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Given the current economic environment in the dairy industry, interest in strategies that will lower expenses is high.
In areas where freestalls are typically bedded with organic bedding, there is increased interest in using manure solids in one form or another to replace more expensive shavings, straw and other types of organic bedding.
Even in areas where cost has not historically been as big a consideration, there is a trend to less availability of shavings due to a combination of reduced production as well as increased recycling of woods-based byproducts for energy generation.
The use of manure solids for bedding has been common in climates where solids can be dried at least during the drier seasons and then stockpiled for use during the rest of the year. In areas where the climate tends to be wetter and solids cannot be consistently dried, concern that solids contribute to poorer udder health has limited their use.
Recently, several studies were done to determine which management strategies lead to success. Some studies used effluent from methane digester units that was subsequently separated; others used separated fresh manure. Researchers examined various combinations of use, from fresh off the separator to postseparation composting strategies.
While it's always important to be cautious when translating research-based observations into conclusions across broader use, there are some things that I think stand out as being consistent across these studies and probably point to "takeaways” that are applicable more widely.
that was fairly consistent is that manure solids seem to improve cow comfort. This was particularly true where mattresses are used.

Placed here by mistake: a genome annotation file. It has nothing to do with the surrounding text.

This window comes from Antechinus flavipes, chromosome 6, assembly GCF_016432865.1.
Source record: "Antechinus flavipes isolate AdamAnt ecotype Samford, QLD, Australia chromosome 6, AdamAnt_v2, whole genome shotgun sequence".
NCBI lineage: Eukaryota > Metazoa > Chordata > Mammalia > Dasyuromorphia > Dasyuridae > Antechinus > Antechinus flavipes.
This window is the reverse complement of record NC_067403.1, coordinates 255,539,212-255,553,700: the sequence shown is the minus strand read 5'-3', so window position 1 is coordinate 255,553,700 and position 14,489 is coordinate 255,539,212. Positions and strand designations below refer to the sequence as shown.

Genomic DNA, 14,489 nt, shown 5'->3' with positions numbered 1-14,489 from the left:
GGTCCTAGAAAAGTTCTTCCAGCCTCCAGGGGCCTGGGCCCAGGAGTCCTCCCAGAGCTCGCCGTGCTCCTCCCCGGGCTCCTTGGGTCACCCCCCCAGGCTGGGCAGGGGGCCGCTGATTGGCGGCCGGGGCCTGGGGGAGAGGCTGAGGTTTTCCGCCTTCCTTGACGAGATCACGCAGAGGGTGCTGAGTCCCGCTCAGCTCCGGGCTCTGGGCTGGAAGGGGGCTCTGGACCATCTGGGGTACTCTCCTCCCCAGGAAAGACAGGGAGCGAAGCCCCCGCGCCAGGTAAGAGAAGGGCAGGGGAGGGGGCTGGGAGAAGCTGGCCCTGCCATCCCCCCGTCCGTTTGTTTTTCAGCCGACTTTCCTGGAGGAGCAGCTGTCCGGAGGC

The reason could be that there is a tendency to put more bedding on top of mattresses when using manure solids as compared to more expensive materials such as shavings. When solids are used as deep bedding in stalls, there was also a trend toward higher cow comfort.
Experience says cow comfort can be highly dependent on management strategy. Fresh manure solids will pack if they are not actively worked in the stalls. This tendency seems to be less a problem with digested solids.
In either case, frequent active harrowing or tilling to a depth of 4" to 6" not only keeps the bedding surface from getting hard, it also promotes drying of material after it's put in the stalls. In addition, frequent tilling promotes bedding turnover, which is important in controlling bacteria numbers in the stalls.
The frequency with which stalls are refilled is also key. Experience indicates that filling more often, while promoting active turnover of stall bedding, is the preferred method. Swings in milk production and dry matter intake are common when rebedding occurs infrequently.
The perception that manure solids contribute to higher bacteria, mastitis and SCC levels does not appear to be merited, according to the studies. Composting or digesting manure solids tends to lower the existing levels of microorganisms when compared to using fresh uncomposted solids. However, bacteria counts increased significantly by 24 to 48 hours after addition to freestalls.
This is also true for other organic-type beddings, as well as sand. By 48 hours, all bedding types tend to support relatively higher bacteria levels. This just highlights that parlor practices, particularly premilking preparation, is critical in controlling the link between bacteria levels in the cows' environment and incidence of mastitis.
There are an increasing number of dairies that are using separated manure solids in one form or another and seem to be able to maintain consistently low SCC and clinical mastitis levels. In addition, many report that cow comfort has improved with their use. It may be time to give this serious consideration in your operation.
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